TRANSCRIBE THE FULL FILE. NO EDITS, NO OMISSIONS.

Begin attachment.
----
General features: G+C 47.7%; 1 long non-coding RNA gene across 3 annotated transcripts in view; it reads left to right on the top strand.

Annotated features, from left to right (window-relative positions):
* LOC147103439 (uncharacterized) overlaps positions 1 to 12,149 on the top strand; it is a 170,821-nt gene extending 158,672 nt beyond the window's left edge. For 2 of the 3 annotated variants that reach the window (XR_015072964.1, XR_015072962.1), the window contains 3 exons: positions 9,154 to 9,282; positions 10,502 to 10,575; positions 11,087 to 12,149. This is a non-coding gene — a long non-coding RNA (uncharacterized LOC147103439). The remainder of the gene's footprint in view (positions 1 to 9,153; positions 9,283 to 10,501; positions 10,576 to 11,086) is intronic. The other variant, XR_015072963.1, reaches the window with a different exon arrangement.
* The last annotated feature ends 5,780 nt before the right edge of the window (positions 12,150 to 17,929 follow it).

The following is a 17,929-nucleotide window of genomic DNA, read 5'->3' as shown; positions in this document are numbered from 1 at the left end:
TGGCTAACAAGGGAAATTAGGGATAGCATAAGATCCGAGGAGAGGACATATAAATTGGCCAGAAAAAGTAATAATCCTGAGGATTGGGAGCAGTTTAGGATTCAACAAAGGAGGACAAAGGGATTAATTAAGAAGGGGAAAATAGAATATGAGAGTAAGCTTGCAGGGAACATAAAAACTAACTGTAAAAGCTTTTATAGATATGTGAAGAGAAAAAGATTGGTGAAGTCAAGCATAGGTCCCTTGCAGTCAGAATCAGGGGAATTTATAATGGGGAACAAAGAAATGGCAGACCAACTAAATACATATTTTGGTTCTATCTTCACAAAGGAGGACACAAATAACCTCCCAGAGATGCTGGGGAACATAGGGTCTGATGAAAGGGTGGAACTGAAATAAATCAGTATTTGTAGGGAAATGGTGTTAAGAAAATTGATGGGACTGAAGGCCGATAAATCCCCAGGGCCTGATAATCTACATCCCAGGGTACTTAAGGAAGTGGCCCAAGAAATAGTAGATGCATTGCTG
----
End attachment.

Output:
General features: G+C 47.7%; 1 long non-coding RNA gene across 3 annotated transcripts in view; it reads left to right on the top strand.

Annotated features, from left to right (window-relative positions):
* LOC147103439 (uncharacterized) overlaps positions 1 to 12,149 on the top strand; it is a 170,821-nt gene extending 158,672 nt beyond the window's left edge. For 2 of the 3 annotated variants that reach the window (XR_015072964.1, XR_015072962.1), the window contains 3 exons: positions 9,154 to 9,282; positions 10,502 to 10,575; positions 11,087 to 12,149. This is a non-coding gene — a long non-coding RNA (uncharacterized LOC147103439). The remainder of the gene's footprint in view (positions 1 to 9,153; positions 9,283 to 10,501; positions 10,576 to 11,086) is intronic. The other variant, XR_015072963.1, reaches the window with a different exon arrangement.
* The last annotated feature ends 5,780 nt before the right edge of the window (positions 12,150 to 17,929 follow it).

The following is a 17,929-nucleotide window of genomic DNA, read 5'->3' as shown; positions in this document are numbered from 1 at the left end:
TGGCTAACAAGGGAAATTAGGGATAGCATAAGATCCGAGGAGAGGACATATAAATTGGCCAGAAAAAGTAATAATCCTGAGGATTGGGAGCAGTTTAGGATTCAACAAAGGAGGACAAAGGGATTAATTAAGAAGGGGAAAATAGAATATGAGAGTAAGCTTGCAGGGAACATAAAAACTAACTGTAAAAGCTTTTATAGATATGTGAAGAGAAAAAGATTGGTGAAGTCAAGCATAGGTCCCTTGCAGTCAGAATCAGGGGAATTTATAATGGGGAACAAAGAAATGGCAGACCAACTAAATACATATTTTGGTTCTATCTTCACAAAGGAGGACACAAATAACCTCCCAGAGATGCTGGGGAACATAGGGTCTGATGAAAGGGTGGAACTGAAATAAATCAGTATTTGTAGGGAAATGGTGTTAAGAAAATTGATGGGACTGAAGGCCGATAAATCCCCAGGGCCTGATAATCTACATCCCAGGGTACTTAAGGAAGTGGCCCAAGAAATAGTAGATGCATTGCTG